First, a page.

2. Use the boxes to predict how the colors will mix. The learners have a box for each color and a final box where the colors need to mix.

Click here to open this activity and download the color mixing printable, or get started below!

Activity #5: Fun at the Farm – A Board Game Developed by Students

Now that you have seen some interactive digital activities designed by a teacher who does material design, why not try to make your own digital activity along with your students? “Fun at the farm” is a digital board game that is exactly that: a game designed by the students. They came up with the rules and questions and also did the drawings. The key to developing such an activity is monitoring, guiding, and inspiring your learners and being a moderator rather than leading the class. Designing something like this might seem intimidating and take more time than you would usually spend on a topic, but since this is a project, the time spent on it is justified when compared to the skills and knowledge you can help develop in your very young learners (VYLs).

How can this material be used and what are its benefits?

Some amazing activities you can do and their benefits include:

  1. Design a board game (the board) – development of various digital skills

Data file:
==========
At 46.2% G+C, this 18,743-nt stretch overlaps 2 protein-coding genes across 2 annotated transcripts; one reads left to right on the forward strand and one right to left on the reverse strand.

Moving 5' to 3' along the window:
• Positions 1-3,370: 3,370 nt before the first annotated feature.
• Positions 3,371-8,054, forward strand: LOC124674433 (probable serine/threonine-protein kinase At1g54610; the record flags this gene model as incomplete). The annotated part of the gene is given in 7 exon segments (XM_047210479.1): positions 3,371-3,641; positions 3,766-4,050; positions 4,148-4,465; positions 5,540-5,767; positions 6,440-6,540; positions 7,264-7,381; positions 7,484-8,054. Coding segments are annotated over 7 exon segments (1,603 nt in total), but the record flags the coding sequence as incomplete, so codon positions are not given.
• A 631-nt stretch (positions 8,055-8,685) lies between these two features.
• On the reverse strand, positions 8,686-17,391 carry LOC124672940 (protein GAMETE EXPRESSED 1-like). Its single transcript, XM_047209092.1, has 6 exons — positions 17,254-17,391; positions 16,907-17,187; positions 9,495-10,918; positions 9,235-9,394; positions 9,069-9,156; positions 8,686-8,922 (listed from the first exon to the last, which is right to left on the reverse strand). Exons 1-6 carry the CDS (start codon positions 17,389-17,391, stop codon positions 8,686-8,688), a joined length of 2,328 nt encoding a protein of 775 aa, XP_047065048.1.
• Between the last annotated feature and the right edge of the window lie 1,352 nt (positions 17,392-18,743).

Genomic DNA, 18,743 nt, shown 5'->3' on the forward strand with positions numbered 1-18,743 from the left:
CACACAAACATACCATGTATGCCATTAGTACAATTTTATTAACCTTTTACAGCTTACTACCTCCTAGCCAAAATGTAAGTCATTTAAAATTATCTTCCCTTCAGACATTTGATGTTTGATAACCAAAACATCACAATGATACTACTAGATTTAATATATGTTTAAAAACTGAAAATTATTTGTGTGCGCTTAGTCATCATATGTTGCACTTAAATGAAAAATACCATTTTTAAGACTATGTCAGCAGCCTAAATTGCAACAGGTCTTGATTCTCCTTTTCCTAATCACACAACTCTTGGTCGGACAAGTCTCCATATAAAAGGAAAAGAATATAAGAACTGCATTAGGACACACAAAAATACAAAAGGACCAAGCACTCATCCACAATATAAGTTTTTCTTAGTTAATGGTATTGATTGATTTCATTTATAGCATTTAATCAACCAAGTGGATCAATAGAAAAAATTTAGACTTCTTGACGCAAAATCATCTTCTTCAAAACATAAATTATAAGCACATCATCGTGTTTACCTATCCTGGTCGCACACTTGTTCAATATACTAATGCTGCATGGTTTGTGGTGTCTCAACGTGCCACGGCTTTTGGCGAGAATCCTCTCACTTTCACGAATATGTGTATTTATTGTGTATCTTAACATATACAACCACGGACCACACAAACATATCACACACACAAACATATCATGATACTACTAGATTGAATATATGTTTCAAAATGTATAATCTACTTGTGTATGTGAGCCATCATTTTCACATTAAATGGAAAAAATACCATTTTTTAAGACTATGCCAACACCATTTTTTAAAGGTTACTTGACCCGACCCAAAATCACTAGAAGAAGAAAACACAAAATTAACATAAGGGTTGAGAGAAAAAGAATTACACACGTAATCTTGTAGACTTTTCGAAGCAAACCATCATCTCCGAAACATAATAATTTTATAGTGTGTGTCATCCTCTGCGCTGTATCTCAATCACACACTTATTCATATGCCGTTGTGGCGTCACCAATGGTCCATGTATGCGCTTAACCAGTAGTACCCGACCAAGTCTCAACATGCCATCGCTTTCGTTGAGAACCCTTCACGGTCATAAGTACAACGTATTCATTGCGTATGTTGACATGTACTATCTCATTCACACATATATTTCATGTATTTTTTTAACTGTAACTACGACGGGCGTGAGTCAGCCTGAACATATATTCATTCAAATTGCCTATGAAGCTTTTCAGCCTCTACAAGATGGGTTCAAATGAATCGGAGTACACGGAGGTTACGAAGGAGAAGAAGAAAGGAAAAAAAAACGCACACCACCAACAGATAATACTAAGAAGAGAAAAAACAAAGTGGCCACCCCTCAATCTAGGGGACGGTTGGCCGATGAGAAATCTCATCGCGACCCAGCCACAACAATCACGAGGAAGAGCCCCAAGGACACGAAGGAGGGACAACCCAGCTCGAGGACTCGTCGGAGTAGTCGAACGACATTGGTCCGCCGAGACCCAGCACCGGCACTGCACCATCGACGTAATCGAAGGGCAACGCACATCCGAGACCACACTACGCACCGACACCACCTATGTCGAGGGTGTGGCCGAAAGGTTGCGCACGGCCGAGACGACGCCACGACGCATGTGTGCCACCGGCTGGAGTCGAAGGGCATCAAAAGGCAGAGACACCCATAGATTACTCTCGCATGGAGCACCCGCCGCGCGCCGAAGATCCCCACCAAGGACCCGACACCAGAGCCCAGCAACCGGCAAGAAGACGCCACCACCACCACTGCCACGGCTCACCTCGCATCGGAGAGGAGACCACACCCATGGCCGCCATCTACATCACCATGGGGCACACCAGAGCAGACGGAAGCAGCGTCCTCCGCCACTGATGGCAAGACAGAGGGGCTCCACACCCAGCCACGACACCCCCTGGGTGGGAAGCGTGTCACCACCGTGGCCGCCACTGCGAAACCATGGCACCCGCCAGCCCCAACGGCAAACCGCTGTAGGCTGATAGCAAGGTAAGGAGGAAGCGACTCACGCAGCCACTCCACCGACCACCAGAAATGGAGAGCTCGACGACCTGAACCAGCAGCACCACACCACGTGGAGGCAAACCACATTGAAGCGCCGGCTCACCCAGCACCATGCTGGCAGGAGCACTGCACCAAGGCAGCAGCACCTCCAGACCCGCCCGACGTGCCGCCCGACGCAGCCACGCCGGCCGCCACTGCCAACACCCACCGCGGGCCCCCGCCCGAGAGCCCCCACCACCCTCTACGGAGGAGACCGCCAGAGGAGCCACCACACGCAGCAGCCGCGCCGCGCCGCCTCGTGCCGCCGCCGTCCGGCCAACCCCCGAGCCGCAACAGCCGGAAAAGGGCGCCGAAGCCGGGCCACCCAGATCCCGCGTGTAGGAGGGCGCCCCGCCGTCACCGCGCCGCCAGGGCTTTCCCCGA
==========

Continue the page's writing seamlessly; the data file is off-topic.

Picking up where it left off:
2. Design rules to practice grammar
  3. Make up questions and practice speaking
  4. Make up challenges and practice speaking
  5. Enhance their drawing skills
  6. Practice fine motor skills for holding a pencil
  7. Negotiate what they want the board game to have
  8. Develop presenting skills
  9. Develop creative thinking skills

Click here to open this activity, or get started below!

Tools used to develop this game include Genially for game design and Polish, a free photo editing app for Android where you can edit the figures and the drawings the learners send.  

Remember: Prioritize Hands-On Learning!

Teaching very young learners online definitely can be difficult, but it is absolutely achievable, and it can be equally effective as face-to-face teaching. The most important thing is to break through the screen or make it come to life to engage students’ senses because preschool-aged children learn best through hands-on learning or sensory input. Do not hesitate to include activities that happen outside of the screen and that require them to do work with their hands and have quiet time. Those moments could, in fact, be more beneficial for language and skills development than any over-planned language input activity.

You can learn more teaching strategies and get ideas for lesson plans in the Micro-credential course in Games and Activities for the Online Classroom (Very Young Learners)!

Milica Alice Vukadin is a preschool and an English teacher for young and very young learners with a B.ECEd. and M.ECEd. and an additional TEYL minor. She is the founder of Alice in Methodologyland teacher nonprofit and teaches in her fully online CLIL school for children, ELLoquent.